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Where Does Vanilla Flavoring Come From? 3 Answers!

Vanilla Flavoring

Wondering “where does vanilla flavoring come from”? Although all-natural vanilla extracts come from vanilla pods and beans, there are artificial ways of creating vanilla flavoring. Vanilla flavoring comes from castoreum – a chemical compound which is obtained from the anal excretions of beavers. Beaver butts secrete a substance called castoreum, which the animals use to mark their territory. But this article talks about how that method has been long gone and only reduced to candles. Today, most artificial vanilla flavoring comes from synthetically developed compounds. 

Where Does Vanilla Flavoring Come From?

Castoreum:

Vanilla flavouring is created with a few additives, which consists of a component called Castoreum. This chemical compound is used by beavers to mark their territory. Due to its proximity to anal glands, Castoreum is a mixture of several excretions including the beaver’s urine and scat which are located between the pelvis and the base of the tail which is right next to the anal glands.

The brown goo-like substance has a musky, vanilla-like scent, because of beavers’ diet (they eat bark and leaves). 

This unique diet of beavers lends a pleasant smell to this compound, which Beavers use to mark their territory. 

The Castoreum can also be “milked” from anesthetized beavers and used as a flavoring or scent perfumes and food why it has been incorporated in vanilla flavoring.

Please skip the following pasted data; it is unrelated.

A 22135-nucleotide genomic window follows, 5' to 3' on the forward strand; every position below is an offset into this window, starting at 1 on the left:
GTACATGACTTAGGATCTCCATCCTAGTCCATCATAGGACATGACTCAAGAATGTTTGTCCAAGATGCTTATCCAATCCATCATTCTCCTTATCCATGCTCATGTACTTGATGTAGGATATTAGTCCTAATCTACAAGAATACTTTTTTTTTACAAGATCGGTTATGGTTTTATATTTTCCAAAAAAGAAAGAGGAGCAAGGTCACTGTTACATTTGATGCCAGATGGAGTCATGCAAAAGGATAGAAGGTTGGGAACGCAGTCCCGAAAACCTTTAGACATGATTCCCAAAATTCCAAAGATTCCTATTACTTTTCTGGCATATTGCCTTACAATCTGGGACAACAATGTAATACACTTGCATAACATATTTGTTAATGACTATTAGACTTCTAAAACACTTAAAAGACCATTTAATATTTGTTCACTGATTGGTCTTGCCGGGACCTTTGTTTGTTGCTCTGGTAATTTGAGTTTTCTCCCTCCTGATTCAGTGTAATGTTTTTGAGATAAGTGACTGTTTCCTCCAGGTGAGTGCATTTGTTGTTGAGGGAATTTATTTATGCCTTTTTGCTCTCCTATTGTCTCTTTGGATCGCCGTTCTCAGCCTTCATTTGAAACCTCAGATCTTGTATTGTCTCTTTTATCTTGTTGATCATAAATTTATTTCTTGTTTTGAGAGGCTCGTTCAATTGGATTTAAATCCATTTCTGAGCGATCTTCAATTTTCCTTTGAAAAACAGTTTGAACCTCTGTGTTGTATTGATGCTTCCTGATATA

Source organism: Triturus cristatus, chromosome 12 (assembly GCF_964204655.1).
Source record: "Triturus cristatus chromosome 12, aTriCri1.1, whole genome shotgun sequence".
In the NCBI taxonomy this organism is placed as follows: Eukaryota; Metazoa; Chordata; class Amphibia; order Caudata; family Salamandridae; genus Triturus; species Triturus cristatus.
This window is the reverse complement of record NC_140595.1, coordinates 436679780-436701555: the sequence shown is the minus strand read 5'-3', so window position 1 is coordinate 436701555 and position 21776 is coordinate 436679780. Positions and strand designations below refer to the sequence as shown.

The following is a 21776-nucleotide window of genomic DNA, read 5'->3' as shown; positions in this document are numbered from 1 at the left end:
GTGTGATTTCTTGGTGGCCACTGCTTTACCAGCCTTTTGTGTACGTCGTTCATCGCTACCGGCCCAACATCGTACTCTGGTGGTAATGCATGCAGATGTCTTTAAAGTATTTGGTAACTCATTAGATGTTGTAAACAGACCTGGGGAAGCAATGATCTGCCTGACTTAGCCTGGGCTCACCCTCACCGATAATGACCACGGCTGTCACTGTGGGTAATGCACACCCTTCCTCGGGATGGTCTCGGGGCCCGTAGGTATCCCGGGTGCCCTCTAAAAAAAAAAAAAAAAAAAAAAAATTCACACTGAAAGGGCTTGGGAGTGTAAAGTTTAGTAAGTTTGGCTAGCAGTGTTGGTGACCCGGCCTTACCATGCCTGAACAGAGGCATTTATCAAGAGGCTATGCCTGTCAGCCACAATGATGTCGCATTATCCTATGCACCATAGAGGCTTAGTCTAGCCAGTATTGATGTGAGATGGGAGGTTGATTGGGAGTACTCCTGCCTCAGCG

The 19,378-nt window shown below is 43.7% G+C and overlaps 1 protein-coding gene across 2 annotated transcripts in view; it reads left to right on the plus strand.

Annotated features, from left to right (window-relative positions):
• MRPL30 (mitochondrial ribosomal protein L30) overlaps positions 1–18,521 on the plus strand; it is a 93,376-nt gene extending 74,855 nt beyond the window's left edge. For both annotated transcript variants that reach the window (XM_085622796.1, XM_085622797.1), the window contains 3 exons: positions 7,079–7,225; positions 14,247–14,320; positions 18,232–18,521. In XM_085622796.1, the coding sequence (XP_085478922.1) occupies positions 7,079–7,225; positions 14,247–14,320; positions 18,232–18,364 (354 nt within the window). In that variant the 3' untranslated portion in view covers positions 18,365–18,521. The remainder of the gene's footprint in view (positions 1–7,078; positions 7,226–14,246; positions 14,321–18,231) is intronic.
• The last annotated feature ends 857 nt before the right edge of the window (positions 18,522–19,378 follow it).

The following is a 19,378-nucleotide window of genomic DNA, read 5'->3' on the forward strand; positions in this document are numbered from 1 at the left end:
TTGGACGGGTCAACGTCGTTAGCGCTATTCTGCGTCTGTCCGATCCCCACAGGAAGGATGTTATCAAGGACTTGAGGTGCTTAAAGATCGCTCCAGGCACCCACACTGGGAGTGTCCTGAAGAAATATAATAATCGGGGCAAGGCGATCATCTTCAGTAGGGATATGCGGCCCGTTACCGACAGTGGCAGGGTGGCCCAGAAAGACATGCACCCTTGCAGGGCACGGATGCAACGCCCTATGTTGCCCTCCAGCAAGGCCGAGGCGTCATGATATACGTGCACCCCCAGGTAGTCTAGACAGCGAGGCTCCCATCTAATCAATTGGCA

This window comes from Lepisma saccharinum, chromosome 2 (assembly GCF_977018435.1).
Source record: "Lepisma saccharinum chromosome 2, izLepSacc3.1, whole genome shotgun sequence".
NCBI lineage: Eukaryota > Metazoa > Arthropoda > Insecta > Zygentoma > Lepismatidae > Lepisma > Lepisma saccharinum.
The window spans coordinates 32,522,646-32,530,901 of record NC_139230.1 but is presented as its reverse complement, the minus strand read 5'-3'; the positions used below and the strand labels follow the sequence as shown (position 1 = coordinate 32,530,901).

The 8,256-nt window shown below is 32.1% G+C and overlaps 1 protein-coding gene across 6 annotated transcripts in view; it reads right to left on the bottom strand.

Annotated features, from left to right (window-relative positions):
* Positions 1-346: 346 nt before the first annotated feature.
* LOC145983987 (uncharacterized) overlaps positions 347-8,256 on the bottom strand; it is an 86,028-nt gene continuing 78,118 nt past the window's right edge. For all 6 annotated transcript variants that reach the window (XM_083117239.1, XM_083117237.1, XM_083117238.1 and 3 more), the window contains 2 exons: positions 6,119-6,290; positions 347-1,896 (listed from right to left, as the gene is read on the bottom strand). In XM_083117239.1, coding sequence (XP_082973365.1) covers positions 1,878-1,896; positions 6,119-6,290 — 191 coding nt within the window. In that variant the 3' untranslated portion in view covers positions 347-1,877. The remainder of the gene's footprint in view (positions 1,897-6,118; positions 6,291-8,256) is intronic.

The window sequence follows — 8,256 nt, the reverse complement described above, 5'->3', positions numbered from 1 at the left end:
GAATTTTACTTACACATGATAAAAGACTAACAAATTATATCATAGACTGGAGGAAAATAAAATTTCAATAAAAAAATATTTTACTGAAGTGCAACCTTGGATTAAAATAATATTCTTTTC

The US FDA has listed Castoreum as a “generally regarded as safe” additive and it has also been used in perfumes and foods in the past 80 years approximately which was documented in a 2007 study in the International Journal of Toxicology.

Manufacturers have been using it for food because vanilla flavoring is also a relatively cheaper alternative to vanilla extract which is supposed to be quite expensive.

Don’t Freak Out:

Don’t go and throw your Vanilla flavouring in the trash because you have almost certainly never ingested any because it is now difficult to obtain in sizeable quantities. Castoreum is still utilized in some candles and perfume products, but almost never in food and drink. That being said, read your ingredients and always buy organic!

Vanillin:

Not only is Castoreum now seldom used in food products as a vanilla flavoring, the new flavors of this well-appreciated spice are now made with a substance called vanillin. 

The shift to this new formula is because of the fact that beaver populations started dwindling. 

The transition to vanillin also comes due to the high costs of extracting the Castoreum  compound from the animals. 

Synthetic:

A synthetic version of vanillin – the organic compound contained in vanilla beans, that gives vanilla extract its flavour – is now utilized more often than the natural extract.

Artificial vanillin is manufactured either from guaiacol – an aromatic oil usually derived from guaiacum or wood creosote – or lignin, found in the bark.

Final Thoughts:

  • The use of castoreum as a flavoring in food has reduced over the years and it is instead used in perfumes. 
  • The use of castoreum reduces due to the hardship of getting a beaver to produce castoreum for the purpose of food processing, especially considering that the beavers in most cases need to be ‘milked’ for it. 
  • In most cases, there’s an unlikely chance that you’ve had beaver anal secretions in your food as the majority of vanilla flavoring in food and drinks is now synthetic.
  • In 2011, the Vegetarian Resource Group (VRG) asked five companies that produce vanilla flavorings about if they used castoreum in their products, and all five of them denied using it,” Snopes reported.
  • In conclusion, you can use vanilla flavoring while baking without fear!

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